Private universities boost academic diversity
University education has expanded dramatically since the 1970s to meet the demand for graduates created by Hong Kong's rise to pre-eminence as a regional centre of business, trade and finance. However, in two notable respects - private universities and the culture of philanthropic and corporate support for higher education - the city has been a late or slow starter.
The Executive Council's approval of university status for Shue Yan College - a private institution - is welcome. Private universities not bound by the bureaucratic constraints that come with reliance on government funding will bring diversity and innovation to higher and post-graduate education and research.
For 35 years since it was established as a liberal arts college by former legislative councillor Henry Hu Hung-lick and his wife Chung Chi-yung, Shue Yan has held out against direct public funding and a fast track to university status. That was the price of maintaining its educational ideal of four-year courses instead of the usual three-year degree (soon to be increased to four years across Hong Kong under education reforms now in the pipeline).
But the college has finally got its own way. It has developed degree programmes validated by the Council for Academic Accreditation, passed an institutional review of management and finance and gained self-accreditation status. Exco's formal approval was the final hurdle.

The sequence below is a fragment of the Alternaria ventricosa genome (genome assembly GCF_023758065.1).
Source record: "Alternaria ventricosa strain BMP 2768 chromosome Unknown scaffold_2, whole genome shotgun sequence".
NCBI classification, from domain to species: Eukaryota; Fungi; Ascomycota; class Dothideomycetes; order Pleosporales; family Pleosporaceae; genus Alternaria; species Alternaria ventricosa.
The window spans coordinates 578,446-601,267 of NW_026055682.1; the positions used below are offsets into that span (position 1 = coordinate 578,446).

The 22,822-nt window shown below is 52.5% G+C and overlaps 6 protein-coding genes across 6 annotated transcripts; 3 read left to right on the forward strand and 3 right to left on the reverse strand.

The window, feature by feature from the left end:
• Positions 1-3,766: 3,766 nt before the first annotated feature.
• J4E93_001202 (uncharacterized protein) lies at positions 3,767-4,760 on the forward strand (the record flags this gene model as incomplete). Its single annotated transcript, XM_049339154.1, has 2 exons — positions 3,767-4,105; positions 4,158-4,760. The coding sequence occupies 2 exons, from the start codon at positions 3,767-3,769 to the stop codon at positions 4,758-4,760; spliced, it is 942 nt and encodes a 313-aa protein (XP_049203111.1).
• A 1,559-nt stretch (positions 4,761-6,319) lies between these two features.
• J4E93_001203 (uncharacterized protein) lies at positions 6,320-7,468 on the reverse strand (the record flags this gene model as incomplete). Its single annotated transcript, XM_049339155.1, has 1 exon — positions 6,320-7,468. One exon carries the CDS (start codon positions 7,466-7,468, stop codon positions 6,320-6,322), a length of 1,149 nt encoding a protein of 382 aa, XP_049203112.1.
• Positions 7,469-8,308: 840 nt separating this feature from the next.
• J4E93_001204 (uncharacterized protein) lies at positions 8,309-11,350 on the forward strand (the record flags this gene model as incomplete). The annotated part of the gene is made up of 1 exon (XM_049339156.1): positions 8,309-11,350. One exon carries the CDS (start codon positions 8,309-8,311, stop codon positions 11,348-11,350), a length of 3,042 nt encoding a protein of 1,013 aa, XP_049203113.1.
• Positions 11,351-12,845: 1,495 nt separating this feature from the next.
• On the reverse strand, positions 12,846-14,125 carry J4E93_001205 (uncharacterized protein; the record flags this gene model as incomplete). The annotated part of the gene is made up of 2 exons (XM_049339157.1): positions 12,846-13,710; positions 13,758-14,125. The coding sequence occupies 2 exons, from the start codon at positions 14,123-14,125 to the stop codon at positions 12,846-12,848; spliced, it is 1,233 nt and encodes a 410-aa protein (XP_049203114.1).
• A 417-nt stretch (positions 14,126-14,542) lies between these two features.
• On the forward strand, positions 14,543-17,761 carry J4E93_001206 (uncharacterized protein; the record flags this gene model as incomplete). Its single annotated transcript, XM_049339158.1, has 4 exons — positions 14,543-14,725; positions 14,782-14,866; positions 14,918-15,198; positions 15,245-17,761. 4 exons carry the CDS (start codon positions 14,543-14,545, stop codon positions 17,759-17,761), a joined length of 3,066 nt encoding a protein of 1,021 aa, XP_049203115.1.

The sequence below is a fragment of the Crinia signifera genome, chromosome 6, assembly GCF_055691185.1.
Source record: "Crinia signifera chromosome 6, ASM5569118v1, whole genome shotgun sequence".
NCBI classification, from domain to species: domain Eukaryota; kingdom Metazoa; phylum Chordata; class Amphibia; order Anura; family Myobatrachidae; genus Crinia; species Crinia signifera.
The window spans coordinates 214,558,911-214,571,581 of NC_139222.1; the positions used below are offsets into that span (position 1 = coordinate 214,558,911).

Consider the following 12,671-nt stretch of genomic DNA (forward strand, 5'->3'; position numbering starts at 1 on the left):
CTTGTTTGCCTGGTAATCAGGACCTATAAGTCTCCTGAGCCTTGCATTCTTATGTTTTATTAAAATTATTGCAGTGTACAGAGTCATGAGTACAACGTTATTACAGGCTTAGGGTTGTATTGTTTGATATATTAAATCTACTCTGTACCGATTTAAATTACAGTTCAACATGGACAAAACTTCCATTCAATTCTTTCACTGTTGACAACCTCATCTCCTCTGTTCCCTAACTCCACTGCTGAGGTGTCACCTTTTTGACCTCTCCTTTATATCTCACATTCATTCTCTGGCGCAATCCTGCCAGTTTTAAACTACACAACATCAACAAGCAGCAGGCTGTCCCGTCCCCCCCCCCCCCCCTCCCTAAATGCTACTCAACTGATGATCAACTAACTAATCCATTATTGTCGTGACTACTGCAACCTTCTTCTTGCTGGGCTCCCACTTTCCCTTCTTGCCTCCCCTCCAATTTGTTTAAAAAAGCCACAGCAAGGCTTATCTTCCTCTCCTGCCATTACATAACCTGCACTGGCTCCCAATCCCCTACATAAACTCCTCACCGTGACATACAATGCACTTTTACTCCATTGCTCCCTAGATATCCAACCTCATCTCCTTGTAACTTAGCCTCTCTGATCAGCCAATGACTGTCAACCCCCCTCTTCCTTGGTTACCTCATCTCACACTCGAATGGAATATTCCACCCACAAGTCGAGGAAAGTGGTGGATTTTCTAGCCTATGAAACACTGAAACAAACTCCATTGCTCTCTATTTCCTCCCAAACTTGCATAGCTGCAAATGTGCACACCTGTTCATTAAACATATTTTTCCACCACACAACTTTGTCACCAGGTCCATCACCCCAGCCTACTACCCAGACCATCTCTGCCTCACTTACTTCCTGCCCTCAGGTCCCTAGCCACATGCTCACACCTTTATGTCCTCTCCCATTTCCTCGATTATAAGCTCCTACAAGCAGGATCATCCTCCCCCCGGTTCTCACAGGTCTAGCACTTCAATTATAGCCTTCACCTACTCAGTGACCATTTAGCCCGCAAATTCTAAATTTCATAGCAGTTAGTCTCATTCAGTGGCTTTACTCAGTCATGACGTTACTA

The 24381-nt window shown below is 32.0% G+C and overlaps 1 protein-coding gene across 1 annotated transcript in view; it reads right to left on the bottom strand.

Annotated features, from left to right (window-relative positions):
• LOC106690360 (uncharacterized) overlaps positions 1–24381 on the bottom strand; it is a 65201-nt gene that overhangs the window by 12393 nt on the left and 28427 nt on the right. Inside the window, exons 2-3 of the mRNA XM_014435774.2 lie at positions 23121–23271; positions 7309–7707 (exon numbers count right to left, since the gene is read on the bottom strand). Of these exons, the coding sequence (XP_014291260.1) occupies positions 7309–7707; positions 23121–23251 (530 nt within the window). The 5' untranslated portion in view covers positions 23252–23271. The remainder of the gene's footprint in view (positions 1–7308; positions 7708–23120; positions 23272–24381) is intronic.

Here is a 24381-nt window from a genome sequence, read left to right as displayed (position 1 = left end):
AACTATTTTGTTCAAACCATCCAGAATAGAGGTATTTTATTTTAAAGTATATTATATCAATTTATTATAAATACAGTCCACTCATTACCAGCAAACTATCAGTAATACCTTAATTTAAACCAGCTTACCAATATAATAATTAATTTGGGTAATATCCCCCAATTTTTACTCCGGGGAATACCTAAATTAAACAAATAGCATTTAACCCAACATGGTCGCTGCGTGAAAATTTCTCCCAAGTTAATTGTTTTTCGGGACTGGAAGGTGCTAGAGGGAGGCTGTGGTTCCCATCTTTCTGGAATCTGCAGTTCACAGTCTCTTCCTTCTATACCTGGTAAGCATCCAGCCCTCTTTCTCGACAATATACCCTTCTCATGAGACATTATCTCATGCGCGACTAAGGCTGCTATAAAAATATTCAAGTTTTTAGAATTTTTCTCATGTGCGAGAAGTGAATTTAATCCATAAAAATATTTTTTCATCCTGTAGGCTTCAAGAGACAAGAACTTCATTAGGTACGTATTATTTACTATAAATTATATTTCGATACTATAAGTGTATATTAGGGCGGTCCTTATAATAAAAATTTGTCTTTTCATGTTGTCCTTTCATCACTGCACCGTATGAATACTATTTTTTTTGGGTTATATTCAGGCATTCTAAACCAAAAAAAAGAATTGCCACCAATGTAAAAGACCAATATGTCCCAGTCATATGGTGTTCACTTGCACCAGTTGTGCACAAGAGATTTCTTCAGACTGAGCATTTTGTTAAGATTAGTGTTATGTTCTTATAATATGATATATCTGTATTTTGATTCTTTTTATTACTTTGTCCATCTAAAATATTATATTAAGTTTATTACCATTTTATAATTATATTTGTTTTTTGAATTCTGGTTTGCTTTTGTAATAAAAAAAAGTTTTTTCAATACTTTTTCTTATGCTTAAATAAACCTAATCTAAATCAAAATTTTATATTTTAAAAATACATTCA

The couple were inspired to establish Shue Yan by an acute shortage of places for Form Six students aspiring to higher education. Until 30-odd years ago only 2-3 per cent of 17- to 20-year-olds were able to study for degrees at the University of Hong Kong and Chinese University. Those conferred by Shue Yan, Baptist and Lingnan colleges were not recognised locally, although affiliation with overseas universities offered offshore recognition.
Limited higher education opportunities were blamed on the colonial policy of not promoting growth in the ranks of the local educated elite. That changed rapidly in the 1980s and '90s under a more enlightened policy of expanding the provision of higher education. The Hong Kong Polytechnic was recognised as a university and two new institutions - City Polytechnic (now City University) and the University of Science and Technology - were launched. Lingnan and Baptist colleges, which unlike Shue Yan agreed to the government's terms, officially became government-funded universities in the 1990s.
Shue Yan's elevation to private university breaks the mould that degrees are available only from publicly funded universities or through programmes run in association with overseas universities. It is hoped the move will open the way for more private tertiary institutions to offer degrees. There is an argument for putting in place a structure for the awarding of degrees that does not frustrate people wanting a private university education.
Given that there are complaints about the quality of graduates from publicly funded universities, and that the standard of Shue Yan's student intake is generally not as high, the quality of degrees conferred by the new university will be watched closely. It will be a test of the vision of education that sets Shue Yan apart. The founders believe a four-year system is needed for personal development, with emphasis on traditional Chinese culture and the educational ideals of Confucianism.
Dr Hu has said he is not optimistic that tycoons will donate to the new university, to which he has devoted the latter part of his life and much of his capital. Let's hope he is wrong. Li Ka-shing's HK$1 billion donation to the University of Hong Kong last year kicked off a spurt of philanthropy towards higher education. But the trend remains in its infancy compared with overseas, particularly in the US.
Philanthropy and corporate support for our universities is important because it helps them raise their standing as centres of learning and excellence, so they can compete for the brightest students and teachers.